A Blupete Biography Page

Edward Gibbon

He was the son of an English country gentleman and was educated at Magdalen College, Oxford; and, as Chamber's points out, "he derived little benefit from either." After schooling in Lausanne, Switzerland (during which time he was to fall in love with the parson's daughter, and to which his father put a quick end) the young Gibbon returned to London where he took up residence in his father's household and found the leisure for scholarly study and bookish solitude.

Gibbon's cynicism, in regards to history, viz. "little more than the register of the crimes, follies and misfortunes of mankind" added "a spice to the work which relates it to literature rather than history. His accuracy in the use of his sources has not been questioned." (Chamber's.) Gibbon's major work, of course was his multi-volumed The History of the Decline & Fall of the Roman Empire written through the years, 1776 to 1787 and is the standard history on the Roman civilization. Gibbon was to write an autobiography.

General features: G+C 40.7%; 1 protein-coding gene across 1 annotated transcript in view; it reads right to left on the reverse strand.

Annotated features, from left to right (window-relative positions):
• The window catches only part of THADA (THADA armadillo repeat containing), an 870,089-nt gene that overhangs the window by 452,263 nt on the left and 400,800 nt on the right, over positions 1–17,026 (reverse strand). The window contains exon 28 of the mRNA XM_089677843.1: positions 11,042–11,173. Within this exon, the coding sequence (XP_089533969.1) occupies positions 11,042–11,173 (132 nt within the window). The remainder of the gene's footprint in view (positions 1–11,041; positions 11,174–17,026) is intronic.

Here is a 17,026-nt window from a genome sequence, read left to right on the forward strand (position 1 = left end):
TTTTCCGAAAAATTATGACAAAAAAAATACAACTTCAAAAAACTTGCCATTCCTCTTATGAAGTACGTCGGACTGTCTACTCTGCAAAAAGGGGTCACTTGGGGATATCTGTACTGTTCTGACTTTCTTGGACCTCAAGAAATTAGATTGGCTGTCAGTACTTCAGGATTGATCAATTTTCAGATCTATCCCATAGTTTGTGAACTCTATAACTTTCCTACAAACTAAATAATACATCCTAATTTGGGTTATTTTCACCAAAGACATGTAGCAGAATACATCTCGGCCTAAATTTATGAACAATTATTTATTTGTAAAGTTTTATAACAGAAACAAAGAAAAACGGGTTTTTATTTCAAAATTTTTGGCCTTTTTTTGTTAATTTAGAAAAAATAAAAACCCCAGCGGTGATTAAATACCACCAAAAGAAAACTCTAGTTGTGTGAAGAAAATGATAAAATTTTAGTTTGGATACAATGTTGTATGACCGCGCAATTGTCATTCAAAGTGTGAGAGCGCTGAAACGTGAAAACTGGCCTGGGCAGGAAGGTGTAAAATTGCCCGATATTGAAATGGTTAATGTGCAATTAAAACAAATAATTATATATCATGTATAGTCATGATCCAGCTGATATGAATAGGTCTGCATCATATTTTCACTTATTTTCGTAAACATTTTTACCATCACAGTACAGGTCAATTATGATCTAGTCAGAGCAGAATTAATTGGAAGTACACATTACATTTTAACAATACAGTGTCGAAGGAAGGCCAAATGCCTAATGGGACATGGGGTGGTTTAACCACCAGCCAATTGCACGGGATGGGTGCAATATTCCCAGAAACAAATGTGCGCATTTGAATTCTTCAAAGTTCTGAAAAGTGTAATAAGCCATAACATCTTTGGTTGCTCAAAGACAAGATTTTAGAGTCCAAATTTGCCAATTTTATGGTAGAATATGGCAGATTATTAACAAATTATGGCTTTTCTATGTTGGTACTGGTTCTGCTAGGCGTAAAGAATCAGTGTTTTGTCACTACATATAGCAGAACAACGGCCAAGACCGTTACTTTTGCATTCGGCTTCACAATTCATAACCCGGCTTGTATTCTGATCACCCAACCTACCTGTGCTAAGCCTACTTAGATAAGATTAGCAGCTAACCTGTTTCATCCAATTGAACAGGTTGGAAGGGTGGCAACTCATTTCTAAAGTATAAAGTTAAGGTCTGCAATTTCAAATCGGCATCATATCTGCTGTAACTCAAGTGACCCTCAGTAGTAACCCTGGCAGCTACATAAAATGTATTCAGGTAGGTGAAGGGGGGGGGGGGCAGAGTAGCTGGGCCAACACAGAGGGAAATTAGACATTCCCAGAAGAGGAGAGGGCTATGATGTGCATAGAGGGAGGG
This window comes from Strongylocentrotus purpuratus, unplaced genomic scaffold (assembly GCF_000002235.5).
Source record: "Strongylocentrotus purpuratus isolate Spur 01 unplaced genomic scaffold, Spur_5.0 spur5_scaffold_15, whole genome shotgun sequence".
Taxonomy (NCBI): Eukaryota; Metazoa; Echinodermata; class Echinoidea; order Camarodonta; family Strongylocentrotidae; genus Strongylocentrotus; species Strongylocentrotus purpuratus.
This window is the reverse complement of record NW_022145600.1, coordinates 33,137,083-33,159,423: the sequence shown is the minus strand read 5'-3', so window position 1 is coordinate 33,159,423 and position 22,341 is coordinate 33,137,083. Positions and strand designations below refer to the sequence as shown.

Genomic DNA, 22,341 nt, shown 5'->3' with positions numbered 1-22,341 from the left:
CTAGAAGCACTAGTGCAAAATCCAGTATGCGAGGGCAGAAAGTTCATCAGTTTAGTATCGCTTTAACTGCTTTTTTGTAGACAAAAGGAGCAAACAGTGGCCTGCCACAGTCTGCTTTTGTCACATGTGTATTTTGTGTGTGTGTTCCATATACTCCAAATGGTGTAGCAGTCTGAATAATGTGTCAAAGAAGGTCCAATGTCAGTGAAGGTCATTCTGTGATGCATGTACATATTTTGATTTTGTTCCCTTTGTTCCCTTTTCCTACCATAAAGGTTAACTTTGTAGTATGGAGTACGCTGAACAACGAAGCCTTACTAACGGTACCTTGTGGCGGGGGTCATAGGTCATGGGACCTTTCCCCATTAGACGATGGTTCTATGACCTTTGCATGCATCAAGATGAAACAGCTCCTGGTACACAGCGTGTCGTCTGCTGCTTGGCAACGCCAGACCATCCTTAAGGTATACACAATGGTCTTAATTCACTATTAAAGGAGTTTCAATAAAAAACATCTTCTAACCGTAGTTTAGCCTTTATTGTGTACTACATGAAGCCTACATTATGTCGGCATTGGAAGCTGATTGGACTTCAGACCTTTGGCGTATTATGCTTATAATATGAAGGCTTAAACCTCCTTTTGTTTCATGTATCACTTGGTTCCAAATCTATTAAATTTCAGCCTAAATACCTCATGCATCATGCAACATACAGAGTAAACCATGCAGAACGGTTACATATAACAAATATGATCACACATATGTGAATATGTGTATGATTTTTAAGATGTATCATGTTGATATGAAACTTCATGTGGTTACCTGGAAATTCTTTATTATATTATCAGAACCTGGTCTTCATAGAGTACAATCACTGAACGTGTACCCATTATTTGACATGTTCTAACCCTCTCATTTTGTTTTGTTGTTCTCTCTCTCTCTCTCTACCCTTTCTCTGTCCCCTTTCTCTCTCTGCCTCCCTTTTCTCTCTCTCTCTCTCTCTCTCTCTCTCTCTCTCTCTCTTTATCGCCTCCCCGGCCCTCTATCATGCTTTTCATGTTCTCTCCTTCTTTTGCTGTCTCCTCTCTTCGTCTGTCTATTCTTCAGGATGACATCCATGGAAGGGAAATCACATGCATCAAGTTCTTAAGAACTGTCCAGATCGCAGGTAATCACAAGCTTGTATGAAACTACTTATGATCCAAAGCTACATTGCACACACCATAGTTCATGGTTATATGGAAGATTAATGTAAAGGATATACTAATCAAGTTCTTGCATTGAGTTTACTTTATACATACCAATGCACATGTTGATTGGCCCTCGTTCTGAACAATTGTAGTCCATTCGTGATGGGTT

>> ... our tranquillity has been clouded by the disorders in France ... the revolution, or rather the dissolution of the kingdom, has been heard and felt in the adjacent lands. I beg leave to subscribe my assent to
Mr. Burke's creed on the revolution of France. I admire his eloquence, I approve his politics, I adore his chivalry, and I can almost excuse his reverence for church establishments. [However, we] should mutually acknowledge the danger of exposing an old superstition [viz. we are all equal] to the contempt of the blind and fanatic multitude. ... The fanatic missionaries of sedition have scattered the seeds of discontent in our cities and villages ... [the people are] infected with the Gallic frenzy, the wild theories of equal and boundless freedom. (Autobio.)

Rich Man
>> [A rich man is one] whose income is superior to his expense, and his expense equal to his wishes. (Autobio.)

>> The style of an author should be the image of his mind, but the choice and command of language is the fruit of exercise. (1796)

>> ... it is the peculiar felicity of youth that the most unpleasing objects and events seldom make a deep or lasting impression; it forgets the past, enjoys the present, and anticipates the future. (Autobio.)


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Peter Landry